Yerba mate is not tea, at least not in the strictest sense of the word. But in North America it’s often lumped in with tea due to the fact that it’s a leafy substance that’s something like tea and because it’s steeped in water and typically served hot. But all of these finer distinctions are mostly irrelevant to the millions of South Americans whose love for this beverage rivals that of coffee drinkers from our part of the world.
Yerba mate is traditionally prepared in and consumed from a gourd known as a mate. The beverage itself is sipped through a filter tipped metal straw, of sorts, called a bombilla. This is the most authentic and effective method for preparing and drinking yerba mate, but nowadays the beverage is also being produced in tea bags and has even begun to turn up in bottled beverages.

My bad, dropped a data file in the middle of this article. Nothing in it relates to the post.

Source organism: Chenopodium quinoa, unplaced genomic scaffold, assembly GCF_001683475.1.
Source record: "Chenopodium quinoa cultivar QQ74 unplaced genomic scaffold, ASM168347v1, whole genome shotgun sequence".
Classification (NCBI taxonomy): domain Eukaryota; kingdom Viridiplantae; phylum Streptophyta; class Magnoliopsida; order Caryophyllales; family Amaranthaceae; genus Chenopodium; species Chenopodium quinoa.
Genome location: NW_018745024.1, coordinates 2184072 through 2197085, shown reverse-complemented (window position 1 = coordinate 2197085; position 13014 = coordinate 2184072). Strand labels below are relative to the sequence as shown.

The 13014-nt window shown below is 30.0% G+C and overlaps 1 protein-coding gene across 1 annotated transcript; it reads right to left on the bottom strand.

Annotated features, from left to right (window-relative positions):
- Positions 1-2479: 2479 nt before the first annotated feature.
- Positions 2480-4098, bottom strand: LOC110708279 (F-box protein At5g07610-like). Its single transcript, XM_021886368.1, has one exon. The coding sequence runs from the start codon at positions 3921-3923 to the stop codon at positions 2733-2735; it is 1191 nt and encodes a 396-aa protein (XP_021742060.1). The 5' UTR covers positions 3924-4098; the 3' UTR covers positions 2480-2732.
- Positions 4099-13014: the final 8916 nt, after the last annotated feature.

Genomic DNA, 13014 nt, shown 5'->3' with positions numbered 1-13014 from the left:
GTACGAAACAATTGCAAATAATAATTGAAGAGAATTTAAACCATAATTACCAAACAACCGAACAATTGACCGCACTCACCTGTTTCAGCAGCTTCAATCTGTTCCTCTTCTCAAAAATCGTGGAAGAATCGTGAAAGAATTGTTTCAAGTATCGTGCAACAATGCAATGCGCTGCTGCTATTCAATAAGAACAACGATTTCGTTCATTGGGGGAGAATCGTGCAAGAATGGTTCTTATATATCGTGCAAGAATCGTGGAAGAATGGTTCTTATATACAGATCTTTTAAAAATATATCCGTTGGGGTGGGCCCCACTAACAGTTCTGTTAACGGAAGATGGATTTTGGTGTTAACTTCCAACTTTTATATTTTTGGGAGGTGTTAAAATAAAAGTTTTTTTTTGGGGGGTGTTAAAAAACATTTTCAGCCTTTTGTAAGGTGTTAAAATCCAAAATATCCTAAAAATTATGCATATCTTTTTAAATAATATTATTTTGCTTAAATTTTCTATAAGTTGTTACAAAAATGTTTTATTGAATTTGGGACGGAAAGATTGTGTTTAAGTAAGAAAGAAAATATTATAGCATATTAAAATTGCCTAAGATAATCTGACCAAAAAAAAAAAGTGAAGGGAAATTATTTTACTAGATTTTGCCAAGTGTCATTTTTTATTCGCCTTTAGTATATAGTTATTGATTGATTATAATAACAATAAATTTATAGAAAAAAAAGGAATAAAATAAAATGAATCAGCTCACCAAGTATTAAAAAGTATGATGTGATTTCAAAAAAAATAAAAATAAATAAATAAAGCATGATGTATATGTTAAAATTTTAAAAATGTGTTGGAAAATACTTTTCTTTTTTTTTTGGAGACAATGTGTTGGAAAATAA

The easiest way to enjoy the yerba mate experience is by letting someone else take care of the preparation. North Americans, particularly those in and around big cities, might be lucky enough to find a cafe, restaurant or tea house that serves yerba mate, perhaps even in the traditional manner. If you ever find yourself in northern California, you can drop in to the Guayaki Mate Bar and sample from its wide selection of yerba mate-based drinks.
If you’re planning to drink yerba mate in the traditional manner and you have a new mate (gourd) on hand, the first thing you’ll need to do is cure it. For a few pointers on how to do this, refer to these instructions. For another perspective on curing, along with a few preparation tips for yerba mate, look here. Look for some additional preparation pointers here. For a few tips on non-traditional preparation methods, including making yerba mate in a French press, look here.
For a more extensive look at yerba mate and suggestions for additional informational resources, refer to this Wikipedia entry.
Check out Williams blog, Tea Guy Speaks.